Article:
Saudi Water Partnership Company (SWPC) said that a consortium of companies led by Alkhorayef Water and Power Technologies has been selected as the Preferred Bidder for development of the $250 million Rayis–Rabigh Independent Water Transmission Pipeline Project (IWTP).
SWPC disclosed this in a filing with Saudi Arabia’s stock exchange Tadawul on Tuesday.
Rayis–Rabigh IWTP is the first of its kind that will be developed on a Build-Operate-Transfer (BOT) Model in Saudi Arabia. The project will be developed with a transmission capacity of 500,000 cu m per day and a length of 150 km to provide Makkah and Madinah regions with drinking water by Q1 2026 for 35 years. Alkhorayef Water and Power Technologies owns 50% of the consortium.
Alkhorayef Water and Power Technologies will now work with the relevant stakeholders to take this project towards financial closing, and any developments in this regard will be announced in due course. Financial impact of this development will be disclosed upon signing to the agreement.
SWPC said that it has received bids from three consortiums – Nesma Company, Ajlan & Bros, Mutlaq Al-Ghowairi Company (MGC), and Buhur for Investment Company, Cobra Instalaciones y Servicios; Alkhorayef Water & Power Technologies and Orascom Construction and Vision International Investment Company, Abu Dhabi National Energy Company (TAQA) and Gulf Investment Corporation – for the project in March this year.
At present, there are 14 desalination plants in Saudi Arabia which are operation, under construction and in tendering stage. The SWPC desalination plant portfolio will witness a growth of 3.14 million cu m per day in 2022 to 9.6 million cu m per day in 2030.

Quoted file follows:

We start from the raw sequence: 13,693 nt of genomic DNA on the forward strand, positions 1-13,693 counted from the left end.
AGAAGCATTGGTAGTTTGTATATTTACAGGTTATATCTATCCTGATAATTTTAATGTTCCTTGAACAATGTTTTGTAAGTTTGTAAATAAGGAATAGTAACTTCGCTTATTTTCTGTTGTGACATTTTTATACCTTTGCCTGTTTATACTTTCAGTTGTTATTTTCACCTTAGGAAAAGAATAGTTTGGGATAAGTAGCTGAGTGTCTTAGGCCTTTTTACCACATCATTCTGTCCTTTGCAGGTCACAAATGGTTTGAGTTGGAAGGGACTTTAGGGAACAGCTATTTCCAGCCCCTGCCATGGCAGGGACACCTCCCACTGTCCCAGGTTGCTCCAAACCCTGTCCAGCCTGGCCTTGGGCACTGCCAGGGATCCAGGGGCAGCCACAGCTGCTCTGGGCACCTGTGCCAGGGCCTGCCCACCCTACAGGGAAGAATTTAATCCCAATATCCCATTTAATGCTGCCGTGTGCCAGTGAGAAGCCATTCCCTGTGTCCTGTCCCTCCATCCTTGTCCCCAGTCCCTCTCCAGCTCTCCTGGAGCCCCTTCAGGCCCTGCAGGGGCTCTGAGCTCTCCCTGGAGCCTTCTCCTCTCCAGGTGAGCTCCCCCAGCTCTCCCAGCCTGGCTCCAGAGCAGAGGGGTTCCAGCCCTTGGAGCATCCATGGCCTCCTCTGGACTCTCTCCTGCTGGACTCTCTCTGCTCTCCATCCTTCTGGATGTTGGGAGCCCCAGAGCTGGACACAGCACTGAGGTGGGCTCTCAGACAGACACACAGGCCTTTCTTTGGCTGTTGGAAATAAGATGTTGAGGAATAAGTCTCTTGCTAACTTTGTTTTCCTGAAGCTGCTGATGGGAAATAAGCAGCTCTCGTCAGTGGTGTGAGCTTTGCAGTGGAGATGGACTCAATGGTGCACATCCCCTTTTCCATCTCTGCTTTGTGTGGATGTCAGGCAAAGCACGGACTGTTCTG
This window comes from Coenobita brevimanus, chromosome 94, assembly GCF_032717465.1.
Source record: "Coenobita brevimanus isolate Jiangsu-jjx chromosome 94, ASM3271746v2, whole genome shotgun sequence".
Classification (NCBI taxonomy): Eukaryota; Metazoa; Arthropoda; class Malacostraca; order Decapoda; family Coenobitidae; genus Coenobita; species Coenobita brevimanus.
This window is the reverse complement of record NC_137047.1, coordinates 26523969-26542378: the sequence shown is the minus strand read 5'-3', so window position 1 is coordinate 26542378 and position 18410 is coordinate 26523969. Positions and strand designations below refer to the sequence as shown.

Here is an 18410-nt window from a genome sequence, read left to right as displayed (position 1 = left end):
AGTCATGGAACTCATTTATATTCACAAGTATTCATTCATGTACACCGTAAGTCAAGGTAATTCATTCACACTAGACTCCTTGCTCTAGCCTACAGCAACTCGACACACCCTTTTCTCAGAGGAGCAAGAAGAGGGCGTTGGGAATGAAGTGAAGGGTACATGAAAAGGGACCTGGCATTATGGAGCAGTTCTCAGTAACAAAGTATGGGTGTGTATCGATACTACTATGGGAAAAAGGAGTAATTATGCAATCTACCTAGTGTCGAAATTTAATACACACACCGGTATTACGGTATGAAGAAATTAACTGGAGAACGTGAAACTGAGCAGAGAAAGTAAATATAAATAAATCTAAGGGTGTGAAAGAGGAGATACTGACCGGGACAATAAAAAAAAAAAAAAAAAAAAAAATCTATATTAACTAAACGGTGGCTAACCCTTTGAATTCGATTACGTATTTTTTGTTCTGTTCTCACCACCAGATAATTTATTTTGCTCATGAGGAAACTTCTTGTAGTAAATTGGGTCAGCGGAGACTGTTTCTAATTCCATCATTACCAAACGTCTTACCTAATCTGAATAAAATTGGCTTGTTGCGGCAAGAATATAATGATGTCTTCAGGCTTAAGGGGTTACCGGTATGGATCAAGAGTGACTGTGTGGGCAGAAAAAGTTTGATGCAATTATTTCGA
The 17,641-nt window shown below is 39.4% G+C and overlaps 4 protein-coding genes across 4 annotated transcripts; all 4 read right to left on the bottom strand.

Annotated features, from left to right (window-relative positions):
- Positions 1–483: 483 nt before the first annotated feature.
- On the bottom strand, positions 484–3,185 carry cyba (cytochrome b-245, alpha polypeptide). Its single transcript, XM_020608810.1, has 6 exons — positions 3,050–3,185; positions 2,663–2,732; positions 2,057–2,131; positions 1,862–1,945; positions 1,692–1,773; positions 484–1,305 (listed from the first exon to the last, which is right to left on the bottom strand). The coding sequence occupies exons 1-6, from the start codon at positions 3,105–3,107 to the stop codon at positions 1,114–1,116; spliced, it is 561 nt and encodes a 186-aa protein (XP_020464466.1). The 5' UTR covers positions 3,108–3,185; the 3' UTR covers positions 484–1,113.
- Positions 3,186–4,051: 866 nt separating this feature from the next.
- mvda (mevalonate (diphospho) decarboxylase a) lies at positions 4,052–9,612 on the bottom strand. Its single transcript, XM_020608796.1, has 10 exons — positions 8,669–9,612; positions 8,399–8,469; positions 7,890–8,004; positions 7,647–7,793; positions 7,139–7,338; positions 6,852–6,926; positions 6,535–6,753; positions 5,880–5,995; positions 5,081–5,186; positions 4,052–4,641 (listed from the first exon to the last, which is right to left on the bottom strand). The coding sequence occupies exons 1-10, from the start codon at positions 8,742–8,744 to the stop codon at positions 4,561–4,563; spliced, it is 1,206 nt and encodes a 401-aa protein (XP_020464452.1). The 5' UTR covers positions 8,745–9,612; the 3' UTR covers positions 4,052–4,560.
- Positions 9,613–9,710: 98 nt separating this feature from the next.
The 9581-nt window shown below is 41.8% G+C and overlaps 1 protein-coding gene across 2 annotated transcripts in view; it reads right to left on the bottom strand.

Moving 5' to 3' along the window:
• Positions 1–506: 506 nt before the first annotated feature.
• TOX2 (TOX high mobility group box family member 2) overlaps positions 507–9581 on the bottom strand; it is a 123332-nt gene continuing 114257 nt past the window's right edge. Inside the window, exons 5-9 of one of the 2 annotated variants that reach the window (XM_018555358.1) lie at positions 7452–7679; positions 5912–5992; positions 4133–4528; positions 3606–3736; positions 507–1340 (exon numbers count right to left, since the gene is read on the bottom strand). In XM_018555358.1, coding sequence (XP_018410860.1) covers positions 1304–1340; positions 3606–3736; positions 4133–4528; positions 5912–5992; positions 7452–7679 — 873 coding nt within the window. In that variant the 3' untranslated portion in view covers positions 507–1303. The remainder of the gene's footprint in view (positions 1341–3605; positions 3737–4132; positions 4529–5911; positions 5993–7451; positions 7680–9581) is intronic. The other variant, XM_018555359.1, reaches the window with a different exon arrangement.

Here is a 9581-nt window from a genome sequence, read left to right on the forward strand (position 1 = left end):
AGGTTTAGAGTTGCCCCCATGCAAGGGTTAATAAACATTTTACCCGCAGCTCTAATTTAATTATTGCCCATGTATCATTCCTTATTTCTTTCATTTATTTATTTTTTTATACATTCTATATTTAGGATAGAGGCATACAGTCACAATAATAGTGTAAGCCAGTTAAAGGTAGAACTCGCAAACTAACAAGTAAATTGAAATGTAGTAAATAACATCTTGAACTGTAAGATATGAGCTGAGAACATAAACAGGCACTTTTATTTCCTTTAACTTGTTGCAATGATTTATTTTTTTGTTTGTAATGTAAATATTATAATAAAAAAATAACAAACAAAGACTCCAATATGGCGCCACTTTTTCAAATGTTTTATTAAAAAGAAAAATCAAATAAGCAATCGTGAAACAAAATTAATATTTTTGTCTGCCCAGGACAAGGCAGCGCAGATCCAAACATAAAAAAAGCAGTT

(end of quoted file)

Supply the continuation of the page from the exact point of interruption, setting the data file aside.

High Per Capita Demand
The Kingdom’s urban water context is characterised by a high per capita water requirement and high reliance on non-renewable ground water. The high-water requirement is mainly driven by high network losses, losses within housing units, as well as a high per capita consumption due to limited price signalling and limited awareness on water use efficiency.
On the supply side, around 15% of water need is met via ground water and surface water sources, a fact that leads the Kingdom to having one of the highest “water stress” levels globally and added challenges on the Kingdom’s sustainability of water use.
The Ministry of Environment, Water, and Agriculture (MEWA) adopted several policies and plans with the objective of curbing the national urban water per capita requirement. These include reducing water network losses and engaging in demand-side management efforts such as promoting the use of water-efficient appliances and introducing tariff reforms.
As a result, total urban demand is expected to increase from about 14.5 million cu m per day in 2022 to about 17 million cu m per day in 2028 and to about 18 million cu m per day in 2030.
Given MEWA’s supply/ demand policies, a gap of 1.85 million cu m per day is estimated in 2024 at the national level however there would be a surplus capacity of about 500,000 million cu m per day by 2026 and about 700,000 million cu m per day by 2028. This is expected to reach about 900,000 million cu m per day by 2030.